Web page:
Pica, pronounced Py ka, is defined as “an abnormal craving to eat items not normally eaten.” Merriam Webster Dictionary. This is a condition seen in kids as well as dogs.
As our articles are predominately centered around dogs, in conjunction with their families, we will stick with PICA in dogs.
A dog suffering from PICA will just about eat anything he or she craves.
It’s easier to control what your dog eats inside the home, than what might be picked up outside the home. Sometimes life with your dog, just like life with any living being, can be made easier with compromise. If your dog likes underwear, for instance, then a high hamper with a hard-to-pry-open lid will help to stop that behavior. Keeping items out of reach, be it golf balls, eye glasses, paper towels, or even cat litter, might take some extra time, patience and creative planning. But it can be accomplished. However, the craving to eat “inedible” items will still be present and your dog will hunt for other things to satisfy the need unless you take further action and visit your veterinarian for help.
Walking outside, if your dog suffers from PICA, opens the playing field for even more items, particularly if you use an extender leash. I’ve worked with dogs that eat discarded garbage in the street, paper towels, rabbit feces, small broken off tree branches, mulch, candy wrappers, and paper wrapping from fast food. Some will even eat the feces of other dogs as well as their own. Another reason to always pick-up after your dog.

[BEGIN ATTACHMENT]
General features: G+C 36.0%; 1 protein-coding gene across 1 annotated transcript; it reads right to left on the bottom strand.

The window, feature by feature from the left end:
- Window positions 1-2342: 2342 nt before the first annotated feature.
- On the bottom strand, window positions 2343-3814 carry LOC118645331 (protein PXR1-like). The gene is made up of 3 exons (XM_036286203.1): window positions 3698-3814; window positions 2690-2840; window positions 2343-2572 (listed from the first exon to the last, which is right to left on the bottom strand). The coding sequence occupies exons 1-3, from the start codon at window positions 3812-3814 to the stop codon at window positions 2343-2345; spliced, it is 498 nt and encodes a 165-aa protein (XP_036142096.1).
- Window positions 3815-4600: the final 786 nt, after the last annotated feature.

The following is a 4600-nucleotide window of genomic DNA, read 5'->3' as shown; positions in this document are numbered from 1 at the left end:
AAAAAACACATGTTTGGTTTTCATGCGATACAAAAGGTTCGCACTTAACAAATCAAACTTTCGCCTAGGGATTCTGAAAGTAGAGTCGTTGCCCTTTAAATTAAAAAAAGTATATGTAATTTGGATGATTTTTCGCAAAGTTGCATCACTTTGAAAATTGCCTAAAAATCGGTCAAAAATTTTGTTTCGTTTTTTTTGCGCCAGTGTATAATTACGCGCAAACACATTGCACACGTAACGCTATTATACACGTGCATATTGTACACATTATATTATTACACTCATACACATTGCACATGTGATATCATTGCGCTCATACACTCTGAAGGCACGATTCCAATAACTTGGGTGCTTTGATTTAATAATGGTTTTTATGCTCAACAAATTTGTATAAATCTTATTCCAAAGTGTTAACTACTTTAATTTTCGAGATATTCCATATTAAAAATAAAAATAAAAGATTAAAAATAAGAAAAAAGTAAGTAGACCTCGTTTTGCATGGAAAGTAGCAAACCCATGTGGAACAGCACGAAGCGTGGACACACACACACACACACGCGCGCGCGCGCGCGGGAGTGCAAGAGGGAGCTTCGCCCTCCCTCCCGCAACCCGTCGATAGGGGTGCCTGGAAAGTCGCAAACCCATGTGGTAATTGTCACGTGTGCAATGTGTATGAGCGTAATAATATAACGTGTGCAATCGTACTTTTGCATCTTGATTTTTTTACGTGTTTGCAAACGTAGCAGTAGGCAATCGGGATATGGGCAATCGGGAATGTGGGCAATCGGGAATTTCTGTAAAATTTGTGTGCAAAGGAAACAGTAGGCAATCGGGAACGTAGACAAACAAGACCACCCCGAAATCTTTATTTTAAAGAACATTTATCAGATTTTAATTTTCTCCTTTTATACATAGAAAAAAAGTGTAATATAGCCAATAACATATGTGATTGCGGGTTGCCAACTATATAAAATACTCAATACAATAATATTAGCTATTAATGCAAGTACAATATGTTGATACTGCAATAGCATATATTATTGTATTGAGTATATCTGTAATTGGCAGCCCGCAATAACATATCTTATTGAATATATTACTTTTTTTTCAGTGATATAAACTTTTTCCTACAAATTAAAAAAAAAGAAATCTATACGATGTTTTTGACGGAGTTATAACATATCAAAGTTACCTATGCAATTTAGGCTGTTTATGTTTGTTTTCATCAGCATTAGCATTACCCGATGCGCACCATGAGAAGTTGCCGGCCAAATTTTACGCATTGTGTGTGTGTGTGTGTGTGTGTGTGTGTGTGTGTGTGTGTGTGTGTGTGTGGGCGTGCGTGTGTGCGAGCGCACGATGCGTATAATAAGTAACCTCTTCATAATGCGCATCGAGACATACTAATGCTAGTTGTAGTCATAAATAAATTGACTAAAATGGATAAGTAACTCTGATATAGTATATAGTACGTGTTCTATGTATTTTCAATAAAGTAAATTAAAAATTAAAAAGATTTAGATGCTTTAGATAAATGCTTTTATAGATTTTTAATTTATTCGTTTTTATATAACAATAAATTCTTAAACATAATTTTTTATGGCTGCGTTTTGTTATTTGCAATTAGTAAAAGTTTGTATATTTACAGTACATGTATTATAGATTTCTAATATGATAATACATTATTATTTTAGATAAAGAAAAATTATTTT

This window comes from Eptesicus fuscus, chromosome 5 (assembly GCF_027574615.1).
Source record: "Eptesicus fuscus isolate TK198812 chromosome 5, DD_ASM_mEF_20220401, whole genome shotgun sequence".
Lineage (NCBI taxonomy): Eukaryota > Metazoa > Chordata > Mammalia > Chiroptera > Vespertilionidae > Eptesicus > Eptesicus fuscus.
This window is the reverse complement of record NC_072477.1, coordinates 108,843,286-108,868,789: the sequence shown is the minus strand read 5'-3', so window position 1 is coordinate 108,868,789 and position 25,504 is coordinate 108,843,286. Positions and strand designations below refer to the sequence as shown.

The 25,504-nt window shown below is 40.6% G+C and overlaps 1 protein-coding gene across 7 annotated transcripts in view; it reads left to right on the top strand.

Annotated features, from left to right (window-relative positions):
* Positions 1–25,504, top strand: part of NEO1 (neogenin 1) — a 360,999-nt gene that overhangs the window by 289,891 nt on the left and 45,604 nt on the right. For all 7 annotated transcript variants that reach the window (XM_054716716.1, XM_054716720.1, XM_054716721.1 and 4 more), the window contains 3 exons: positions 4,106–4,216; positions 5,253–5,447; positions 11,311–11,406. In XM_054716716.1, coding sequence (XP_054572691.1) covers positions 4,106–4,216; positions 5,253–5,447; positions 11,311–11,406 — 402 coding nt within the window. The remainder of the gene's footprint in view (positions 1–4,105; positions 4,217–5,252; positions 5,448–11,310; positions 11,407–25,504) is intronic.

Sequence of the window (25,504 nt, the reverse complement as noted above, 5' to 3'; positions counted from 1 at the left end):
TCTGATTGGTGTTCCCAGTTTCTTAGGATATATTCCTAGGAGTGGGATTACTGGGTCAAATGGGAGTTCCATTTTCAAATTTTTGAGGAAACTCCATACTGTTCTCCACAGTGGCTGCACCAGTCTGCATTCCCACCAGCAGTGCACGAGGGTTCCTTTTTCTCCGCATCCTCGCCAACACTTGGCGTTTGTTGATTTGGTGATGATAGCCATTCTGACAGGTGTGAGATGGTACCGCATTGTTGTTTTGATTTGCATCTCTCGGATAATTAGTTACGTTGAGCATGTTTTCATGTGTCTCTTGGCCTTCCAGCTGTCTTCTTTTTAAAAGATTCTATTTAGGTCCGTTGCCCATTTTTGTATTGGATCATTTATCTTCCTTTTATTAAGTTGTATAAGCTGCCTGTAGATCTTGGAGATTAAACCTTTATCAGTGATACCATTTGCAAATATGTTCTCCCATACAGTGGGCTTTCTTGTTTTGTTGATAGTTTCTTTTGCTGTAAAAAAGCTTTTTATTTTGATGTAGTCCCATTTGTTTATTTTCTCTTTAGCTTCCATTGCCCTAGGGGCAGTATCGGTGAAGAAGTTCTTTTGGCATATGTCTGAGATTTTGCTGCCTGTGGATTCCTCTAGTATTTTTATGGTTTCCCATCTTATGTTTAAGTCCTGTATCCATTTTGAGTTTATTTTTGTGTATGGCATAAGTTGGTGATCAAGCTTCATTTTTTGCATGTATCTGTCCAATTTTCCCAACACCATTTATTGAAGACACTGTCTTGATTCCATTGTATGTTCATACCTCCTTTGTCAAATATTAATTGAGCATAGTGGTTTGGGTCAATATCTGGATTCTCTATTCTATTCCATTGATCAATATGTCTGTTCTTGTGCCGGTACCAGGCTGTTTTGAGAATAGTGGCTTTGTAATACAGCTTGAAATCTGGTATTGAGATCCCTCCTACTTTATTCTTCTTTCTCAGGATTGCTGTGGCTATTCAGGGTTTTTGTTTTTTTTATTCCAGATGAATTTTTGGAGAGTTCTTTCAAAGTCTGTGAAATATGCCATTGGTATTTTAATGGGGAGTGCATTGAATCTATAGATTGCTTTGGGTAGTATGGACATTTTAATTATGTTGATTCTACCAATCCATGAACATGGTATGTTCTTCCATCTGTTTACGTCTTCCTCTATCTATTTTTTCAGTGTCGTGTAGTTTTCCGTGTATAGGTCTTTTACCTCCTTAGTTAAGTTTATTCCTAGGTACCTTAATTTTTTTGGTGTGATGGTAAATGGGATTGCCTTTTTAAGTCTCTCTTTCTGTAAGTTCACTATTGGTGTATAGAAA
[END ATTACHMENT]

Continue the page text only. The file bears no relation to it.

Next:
Most of the above-mentioned items will cause medical harm to your dog’s digestive system. Some may be so serious that a surgery becomes the only treatment.
Any pet parent with a dog that exhibits such behavior, should seek the care and advice of a veterinarian.
What about dogs that eat their own feces? Well, there is a name for that too. It’s called coprophagy or coprophagia. There are many reasons for this unwanted behavior. Just to mention a few; 1. A puppy who learns this from their natural mother who eats feces from her puppies to keep the whelping bed clean. 2. A puppy from a pet shop or mill, kept in a kennel and eats, sleeps, drinks, plays, urinate and defecates in that kennel without much time outside of it. 3. Nutritional needs like deficiencies or hunger from under-feeding or parasites. 4. Boredom, stress, need of attention or even getting rid of evidence to avoid punishment.
As always, we advise you to take your dog to the vet and have a full check-up, one that includes urine and blood analysis to determine the exact cause. A Board Certified Veterinarian Behaviorist may also be necessary.